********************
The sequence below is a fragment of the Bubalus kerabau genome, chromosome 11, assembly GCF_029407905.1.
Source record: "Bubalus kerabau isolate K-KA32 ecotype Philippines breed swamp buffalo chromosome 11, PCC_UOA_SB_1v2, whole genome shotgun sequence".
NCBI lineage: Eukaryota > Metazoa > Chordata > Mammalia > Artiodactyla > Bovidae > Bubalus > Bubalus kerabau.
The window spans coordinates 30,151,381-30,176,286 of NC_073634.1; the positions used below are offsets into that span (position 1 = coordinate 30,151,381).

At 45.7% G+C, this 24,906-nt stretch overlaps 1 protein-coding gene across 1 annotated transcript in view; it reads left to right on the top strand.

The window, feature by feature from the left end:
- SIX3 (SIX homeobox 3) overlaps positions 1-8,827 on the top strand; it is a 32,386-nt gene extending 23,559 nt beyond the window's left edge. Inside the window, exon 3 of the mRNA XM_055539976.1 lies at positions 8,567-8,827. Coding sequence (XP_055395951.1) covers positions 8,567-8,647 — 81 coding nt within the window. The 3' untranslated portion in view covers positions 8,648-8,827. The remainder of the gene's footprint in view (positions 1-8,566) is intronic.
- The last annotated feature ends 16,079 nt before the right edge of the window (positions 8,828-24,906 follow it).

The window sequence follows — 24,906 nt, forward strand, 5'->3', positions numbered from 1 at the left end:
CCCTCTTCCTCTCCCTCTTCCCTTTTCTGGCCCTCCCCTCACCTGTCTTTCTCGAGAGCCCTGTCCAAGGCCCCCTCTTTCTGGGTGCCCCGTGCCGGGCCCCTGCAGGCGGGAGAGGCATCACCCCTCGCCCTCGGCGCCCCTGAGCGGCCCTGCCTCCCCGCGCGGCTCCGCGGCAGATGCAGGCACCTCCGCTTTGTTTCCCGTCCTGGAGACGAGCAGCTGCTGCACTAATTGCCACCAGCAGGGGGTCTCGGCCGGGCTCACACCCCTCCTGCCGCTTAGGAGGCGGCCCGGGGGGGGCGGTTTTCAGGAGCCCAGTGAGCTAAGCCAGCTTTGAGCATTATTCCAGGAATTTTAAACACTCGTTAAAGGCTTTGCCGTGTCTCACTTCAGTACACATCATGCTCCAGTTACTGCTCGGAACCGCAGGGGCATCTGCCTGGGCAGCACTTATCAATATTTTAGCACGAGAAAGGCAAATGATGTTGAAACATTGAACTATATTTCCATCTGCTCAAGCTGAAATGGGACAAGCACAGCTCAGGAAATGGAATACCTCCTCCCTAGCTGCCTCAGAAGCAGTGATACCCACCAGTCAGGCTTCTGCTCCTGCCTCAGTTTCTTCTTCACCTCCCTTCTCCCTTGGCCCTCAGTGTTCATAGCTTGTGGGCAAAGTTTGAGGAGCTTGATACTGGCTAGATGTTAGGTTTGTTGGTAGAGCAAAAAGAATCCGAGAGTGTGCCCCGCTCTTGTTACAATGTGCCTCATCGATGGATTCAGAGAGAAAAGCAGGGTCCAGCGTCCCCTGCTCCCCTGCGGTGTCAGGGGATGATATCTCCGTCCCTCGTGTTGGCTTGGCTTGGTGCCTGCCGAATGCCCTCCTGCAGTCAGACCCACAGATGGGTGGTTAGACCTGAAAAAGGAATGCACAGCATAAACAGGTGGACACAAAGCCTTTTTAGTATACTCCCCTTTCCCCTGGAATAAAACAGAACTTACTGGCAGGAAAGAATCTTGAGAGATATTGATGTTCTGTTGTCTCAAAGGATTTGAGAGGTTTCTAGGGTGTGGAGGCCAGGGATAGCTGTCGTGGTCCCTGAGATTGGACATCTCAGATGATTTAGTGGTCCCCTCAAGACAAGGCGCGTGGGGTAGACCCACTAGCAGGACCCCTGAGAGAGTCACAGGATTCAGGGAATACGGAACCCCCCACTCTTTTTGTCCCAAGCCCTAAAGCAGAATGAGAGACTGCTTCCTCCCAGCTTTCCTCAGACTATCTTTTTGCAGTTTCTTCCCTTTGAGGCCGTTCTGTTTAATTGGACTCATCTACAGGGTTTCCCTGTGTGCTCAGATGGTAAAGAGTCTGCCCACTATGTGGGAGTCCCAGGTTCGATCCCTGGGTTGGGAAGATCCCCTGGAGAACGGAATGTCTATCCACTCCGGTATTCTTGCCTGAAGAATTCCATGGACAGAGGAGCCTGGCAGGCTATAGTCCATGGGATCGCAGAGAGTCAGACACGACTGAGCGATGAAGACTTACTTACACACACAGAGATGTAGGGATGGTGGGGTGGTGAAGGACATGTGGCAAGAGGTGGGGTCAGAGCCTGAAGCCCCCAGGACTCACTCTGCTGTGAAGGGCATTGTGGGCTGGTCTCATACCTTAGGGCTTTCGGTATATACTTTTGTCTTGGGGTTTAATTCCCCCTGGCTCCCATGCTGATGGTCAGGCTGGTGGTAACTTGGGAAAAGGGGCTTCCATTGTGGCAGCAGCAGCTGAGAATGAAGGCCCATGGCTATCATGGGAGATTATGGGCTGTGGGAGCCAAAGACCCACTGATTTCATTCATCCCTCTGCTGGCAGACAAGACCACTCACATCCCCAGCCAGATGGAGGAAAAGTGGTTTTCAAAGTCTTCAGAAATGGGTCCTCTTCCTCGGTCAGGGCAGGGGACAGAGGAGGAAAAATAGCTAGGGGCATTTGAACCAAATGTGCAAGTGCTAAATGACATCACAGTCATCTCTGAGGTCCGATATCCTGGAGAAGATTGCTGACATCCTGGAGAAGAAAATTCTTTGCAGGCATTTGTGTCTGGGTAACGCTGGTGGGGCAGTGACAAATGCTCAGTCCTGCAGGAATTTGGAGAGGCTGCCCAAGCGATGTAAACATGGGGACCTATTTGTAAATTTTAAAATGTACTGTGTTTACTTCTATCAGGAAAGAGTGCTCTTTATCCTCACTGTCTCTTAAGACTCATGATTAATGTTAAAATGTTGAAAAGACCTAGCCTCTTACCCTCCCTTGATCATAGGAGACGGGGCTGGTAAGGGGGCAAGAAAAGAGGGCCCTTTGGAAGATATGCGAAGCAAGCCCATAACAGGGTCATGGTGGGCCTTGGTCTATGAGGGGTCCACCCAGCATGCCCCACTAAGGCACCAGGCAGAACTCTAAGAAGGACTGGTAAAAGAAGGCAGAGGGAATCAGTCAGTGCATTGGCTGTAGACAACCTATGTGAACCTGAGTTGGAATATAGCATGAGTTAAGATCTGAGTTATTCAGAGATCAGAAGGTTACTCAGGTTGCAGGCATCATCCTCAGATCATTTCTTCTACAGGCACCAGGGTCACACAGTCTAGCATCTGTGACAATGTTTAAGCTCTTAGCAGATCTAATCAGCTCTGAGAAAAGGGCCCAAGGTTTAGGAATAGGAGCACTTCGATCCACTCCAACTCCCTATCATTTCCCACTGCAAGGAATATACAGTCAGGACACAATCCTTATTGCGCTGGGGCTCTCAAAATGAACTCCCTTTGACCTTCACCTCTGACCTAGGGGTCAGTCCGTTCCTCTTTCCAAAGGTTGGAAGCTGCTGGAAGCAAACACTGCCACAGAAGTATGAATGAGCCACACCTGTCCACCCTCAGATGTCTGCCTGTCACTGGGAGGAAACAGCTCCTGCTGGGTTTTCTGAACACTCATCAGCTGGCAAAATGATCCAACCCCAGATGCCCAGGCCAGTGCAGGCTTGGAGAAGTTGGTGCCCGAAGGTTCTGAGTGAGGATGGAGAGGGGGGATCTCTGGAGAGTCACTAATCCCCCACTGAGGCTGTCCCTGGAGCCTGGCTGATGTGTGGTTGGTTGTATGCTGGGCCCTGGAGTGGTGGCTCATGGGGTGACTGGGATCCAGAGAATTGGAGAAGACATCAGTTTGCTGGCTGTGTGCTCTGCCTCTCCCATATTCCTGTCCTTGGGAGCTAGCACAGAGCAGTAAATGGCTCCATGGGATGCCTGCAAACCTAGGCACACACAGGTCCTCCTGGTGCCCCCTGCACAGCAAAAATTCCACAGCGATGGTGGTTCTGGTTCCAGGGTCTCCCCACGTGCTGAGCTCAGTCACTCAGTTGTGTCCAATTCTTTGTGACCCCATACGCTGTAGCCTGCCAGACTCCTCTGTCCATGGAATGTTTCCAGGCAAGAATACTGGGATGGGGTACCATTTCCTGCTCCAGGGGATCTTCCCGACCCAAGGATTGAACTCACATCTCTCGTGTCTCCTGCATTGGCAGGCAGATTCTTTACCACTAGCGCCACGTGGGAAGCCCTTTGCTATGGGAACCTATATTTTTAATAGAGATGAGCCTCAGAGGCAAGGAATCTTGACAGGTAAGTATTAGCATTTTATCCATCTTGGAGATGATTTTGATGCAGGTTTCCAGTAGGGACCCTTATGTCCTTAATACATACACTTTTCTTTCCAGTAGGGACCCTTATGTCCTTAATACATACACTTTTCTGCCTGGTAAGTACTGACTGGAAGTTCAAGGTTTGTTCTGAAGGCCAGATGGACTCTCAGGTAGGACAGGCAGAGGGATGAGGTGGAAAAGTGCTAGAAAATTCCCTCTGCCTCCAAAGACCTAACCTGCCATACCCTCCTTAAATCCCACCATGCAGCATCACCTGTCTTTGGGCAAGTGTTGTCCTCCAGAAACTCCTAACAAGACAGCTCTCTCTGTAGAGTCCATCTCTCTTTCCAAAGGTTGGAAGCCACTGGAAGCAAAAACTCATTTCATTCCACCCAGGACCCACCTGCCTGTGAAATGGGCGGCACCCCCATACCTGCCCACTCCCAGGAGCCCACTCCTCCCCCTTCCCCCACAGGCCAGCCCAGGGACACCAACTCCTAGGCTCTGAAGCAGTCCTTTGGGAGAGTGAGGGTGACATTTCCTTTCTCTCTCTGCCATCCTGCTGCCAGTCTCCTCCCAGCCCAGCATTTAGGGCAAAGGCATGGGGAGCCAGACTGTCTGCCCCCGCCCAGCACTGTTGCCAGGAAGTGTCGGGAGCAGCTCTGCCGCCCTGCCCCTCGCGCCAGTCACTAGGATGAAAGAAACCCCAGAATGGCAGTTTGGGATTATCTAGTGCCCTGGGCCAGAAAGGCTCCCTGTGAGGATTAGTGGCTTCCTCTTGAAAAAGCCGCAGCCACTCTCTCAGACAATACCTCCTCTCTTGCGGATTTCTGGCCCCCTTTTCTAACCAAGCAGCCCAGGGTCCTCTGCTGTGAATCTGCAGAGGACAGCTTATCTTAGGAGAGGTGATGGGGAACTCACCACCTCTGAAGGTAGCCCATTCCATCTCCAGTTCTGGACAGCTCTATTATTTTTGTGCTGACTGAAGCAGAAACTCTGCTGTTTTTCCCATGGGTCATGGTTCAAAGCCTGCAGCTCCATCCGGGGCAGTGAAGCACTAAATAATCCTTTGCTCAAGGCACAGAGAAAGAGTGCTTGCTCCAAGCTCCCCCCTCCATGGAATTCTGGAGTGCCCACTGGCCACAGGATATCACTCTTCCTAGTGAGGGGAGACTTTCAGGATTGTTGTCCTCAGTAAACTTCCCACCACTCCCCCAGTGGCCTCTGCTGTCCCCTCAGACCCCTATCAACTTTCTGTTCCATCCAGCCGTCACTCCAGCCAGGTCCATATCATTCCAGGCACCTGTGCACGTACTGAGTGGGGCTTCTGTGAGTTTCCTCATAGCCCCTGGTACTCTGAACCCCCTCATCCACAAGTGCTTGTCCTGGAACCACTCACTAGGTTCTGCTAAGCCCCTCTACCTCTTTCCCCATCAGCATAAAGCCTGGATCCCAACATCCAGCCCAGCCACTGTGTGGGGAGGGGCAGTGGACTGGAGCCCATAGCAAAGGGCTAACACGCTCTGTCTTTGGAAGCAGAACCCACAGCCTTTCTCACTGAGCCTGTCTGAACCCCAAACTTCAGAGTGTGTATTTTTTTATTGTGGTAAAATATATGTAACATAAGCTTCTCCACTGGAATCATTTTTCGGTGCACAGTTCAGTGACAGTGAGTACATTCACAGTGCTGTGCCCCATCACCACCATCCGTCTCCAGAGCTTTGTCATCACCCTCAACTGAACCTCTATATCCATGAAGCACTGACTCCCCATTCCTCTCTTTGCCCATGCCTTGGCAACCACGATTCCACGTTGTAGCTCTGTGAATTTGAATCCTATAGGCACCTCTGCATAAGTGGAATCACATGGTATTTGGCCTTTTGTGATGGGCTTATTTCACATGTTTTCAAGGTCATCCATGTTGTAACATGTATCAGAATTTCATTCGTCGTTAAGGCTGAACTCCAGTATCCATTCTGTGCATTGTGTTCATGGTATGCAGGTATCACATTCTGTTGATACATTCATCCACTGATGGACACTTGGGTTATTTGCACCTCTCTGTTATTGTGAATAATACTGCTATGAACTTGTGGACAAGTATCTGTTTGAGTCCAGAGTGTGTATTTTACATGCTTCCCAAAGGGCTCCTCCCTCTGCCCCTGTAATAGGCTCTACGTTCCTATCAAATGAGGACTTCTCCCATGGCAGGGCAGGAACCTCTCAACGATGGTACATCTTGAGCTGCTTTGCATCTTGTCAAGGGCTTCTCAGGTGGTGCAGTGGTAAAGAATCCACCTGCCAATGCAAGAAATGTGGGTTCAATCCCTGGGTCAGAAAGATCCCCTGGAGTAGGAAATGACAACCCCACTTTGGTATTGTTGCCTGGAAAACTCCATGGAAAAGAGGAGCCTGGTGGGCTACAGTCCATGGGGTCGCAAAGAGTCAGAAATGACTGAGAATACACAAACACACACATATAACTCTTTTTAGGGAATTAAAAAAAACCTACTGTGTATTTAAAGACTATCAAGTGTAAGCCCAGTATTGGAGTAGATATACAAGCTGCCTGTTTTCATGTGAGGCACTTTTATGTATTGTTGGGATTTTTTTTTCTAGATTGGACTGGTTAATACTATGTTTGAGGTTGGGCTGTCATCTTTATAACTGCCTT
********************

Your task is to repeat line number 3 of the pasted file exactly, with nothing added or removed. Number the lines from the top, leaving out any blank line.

NCBI lineage: Eukaryota > Metazoa > Chordata > Mammalia > Artiodactyla > Bovidae > Bubalus > Bubalus kerabau.